Kaylin Xu ’22
Assessing Exposure of Children to Waterborne Pollutants Using Their Deciduous Teeth
I worked on a project investigating the usage of children’s deciduous teeth as biomarkers for indicating exposure to waterborne pollutants. As the project was in its infancy, I helped develop the research question, as well as compile and present various literature on the project. I conducted in vitro lab simulations synthesizing carbonated hydroxyapatite in the presence of various contaminants to assess the level of substitution of contaminants such as arsenic and lead in the dentin of teeth. I learned about and used ICP-mass spectrometry to evaluate my liquid samples. I also worked with the X-ray microprobe in the Advanced Photon Source synchrotron in Chicago to generate XRF maps and XANES data of my solid samples. I learned valuable skills in designing a research project and working within a natural sciences research group. I also gained an appreciation for the flexibility of academic research and gradudate school and for the usefulness of coding in research. I greatly enjoyed the research process and am considering conducting independent work within the field of environmental geochemistry, as well as applying to graduate school in the future.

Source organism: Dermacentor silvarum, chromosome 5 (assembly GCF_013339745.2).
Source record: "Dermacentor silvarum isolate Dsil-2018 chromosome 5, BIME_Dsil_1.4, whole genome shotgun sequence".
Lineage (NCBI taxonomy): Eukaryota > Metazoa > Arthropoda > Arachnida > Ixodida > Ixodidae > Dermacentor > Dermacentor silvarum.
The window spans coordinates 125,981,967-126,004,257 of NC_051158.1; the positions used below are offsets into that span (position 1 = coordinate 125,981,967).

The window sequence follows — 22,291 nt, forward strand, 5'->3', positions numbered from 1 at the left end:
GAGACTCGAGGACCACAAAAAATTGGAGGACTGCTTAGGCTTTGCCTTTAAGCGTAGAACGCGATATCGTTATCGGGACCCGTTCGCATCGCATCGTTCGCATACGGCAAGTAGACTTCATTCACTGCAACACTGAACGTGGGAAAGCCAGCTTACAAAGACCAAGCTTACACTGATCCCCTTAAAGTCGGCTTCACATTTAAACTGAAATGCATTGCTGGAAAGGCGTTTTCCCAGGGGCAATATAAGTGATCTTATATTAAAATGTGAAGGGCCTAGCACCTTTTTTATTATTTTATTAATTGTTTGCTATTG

Water and Health
Myneni Group, Department of Geosciences, Princeton University - Chicago, Illinois; Princeton, New Jersey
Satish Myneni, Professor of Geosciences